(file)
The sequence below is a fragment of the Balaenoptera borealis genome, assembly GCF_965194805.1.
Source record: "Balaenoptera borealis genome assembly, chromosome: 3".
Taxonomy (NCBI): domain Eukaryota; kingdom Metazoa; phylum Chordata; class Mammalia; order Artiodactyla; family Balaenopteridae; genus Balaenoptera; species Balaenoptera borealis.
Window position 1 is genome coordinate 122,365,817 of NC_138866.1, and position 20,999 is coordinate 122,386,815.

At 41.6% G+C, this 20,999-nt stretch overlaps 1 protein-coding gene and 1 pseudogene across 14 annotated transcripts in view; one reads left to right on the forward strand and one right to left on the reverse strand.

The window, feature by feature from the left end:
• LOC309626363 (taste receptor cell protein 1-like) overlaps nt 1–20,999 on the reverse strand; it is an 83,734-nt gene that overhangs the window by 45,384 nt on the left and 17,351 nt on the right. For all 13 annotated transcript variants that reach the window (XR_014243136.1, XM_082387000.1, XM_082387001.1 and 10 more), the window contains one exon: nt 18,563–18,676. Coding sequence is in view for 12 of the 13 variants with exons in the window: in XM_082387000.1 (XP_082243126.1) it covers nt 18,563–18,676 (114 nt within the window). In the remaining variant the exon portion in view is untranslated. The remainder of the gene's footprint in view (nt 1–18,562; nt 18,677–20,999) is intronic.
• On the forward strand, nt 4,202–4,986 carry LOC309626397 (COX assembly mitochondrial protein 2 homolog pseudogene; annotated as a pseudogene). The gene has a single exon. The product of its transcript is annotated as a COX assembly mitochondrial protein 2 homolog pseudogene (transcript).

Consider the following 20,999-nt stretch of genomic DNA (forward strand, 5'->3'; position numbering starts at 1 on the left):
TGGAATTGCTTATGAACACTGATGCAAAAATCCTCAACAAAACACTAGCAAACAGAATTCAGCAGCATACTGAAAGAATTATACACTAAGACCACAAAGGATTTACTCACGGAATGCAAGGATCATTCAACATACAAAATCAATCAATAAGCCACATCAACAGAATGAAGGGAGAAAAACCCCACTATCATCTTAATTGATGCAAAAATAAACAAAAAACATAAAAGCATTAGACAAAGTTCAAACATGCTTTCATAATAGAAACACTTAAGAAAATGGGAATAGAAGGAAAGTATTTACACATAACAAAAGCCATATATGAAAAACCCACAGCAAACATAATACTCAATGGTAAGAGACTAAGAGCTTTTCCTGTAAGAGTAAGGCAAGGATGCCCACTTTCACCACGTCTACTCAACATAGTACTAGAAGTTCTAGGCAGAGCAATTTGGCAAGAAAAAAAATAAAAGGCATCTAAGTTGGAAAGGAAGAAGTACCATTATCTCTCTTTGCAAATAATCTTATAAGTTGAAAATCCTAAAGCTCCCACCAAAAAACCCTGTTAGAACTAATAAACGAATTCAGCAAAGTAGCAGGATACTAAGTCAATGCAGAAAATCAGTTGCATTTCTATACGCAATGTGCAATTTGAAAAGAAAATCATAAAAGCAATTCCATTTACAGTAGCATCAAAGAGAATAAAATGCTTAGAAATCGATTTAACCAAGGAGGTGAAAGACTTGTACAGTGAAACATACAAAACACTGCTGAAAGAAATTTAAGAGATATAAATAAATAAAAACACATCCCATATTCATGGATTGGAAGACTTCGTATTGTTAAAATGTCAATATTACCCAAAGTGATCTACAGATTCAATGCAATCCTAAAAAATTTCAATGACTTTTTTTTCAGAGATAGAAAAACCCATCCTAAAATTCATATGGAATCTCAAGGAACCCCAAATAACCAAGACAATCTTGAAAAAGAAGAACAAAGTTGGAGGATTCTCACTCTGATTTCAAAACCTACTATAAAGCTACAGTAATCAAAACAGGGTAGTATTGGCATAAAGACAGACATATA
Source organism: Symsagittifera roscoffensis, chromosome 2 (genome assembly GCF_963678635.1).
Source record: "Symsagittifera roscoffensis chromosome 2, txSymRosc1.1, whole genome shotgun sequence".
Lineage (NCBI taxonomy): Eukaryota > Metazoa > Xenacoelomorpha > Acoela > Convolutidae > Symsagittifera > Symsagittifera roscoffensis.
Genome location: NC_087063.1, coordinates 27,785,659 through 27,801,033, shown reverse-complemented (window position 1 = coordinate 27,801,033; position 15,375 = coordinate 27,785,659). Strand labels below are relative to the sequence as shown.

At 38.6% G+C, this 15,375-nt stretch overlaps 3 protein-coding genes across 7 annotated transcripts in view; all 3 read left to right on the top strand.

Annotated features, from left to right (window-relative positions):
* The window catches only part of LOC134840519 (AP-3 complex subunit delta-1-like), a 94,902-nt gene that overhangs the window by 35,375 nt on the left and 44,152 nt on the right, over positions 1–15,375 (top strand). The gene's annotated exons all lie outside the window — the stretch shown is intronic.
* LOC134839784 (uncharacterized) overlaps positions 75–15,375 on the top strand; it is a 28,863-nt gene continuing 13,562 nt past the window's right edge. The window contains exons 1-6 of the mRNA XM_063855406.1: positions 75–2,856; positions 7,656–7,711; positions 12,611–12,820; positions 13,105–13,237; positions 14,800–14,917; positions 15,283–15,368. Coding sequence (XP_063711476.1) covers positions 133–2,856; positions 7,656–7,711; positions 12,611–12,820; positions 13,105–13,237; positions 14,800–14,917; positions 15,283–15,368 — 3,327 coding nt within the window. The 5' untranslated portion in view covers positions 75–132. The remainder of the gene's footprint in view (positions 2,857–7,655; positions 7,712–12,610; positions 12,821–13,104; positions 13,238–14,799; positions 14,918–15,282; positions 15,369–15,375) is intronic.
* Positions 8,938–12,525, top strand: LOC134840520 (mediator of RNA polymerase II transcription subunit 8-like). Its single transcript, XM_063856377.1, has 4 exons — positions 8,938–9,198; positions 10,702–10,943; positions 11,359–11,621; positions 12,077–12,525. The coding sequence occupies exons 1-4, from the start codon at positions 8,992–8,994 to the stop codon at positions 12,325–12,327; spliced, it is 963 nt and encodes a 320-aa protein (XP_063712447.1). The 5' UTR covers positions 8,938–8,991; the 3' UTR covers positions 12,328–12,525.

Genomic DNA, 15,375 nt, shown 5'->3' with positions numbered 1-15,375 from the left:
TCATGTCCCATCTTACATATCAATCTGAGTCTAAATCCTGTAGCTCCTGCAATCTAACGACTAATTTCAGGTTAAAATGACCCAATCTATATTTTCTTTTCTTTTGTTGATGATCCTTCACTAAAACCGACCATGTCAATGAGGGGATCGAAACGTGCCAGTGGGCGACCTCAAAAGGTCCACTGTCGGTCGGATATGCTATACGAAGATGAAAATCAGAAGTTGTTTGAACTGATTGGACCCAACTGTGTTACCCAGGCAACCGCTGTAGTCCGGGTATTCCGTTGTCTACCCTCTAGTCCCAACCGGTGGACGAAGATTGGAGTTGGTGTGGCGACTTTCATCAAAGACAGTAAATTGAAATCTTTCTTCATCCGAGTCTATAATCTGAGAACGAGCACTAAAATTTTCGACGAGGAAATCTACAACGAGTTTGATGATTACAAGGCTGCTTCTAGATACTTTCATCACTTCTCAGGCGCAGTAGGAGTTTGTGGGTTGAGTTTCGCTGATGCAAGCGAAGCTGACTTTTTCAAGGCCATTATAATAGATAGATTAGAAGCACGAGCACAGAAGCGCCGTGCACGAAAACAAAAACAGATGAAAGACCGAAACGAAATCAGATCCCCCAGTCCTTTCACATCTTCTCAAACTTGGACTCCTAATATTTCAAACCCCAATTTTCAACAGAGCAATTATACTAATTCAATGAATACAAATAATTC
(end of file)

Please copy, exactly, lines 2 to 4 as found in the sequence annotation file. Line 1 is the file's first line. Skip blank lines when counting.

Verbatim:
Source record: "Balaenoptera borealis genome assembly, chromosome: 3".
Taxonomy (NCBI): domain Eukaryota; kingdom Metazoa; phylum Chordata; class Mammalia; order Artiodactyla; family Balaenopteridae; genus Balaenoptera; species Balaenoptera borealis.
Window position 1 is genome coordinate 122,365,817 of NC_138866.1, and position 20,999 is coordinate 122,386,815.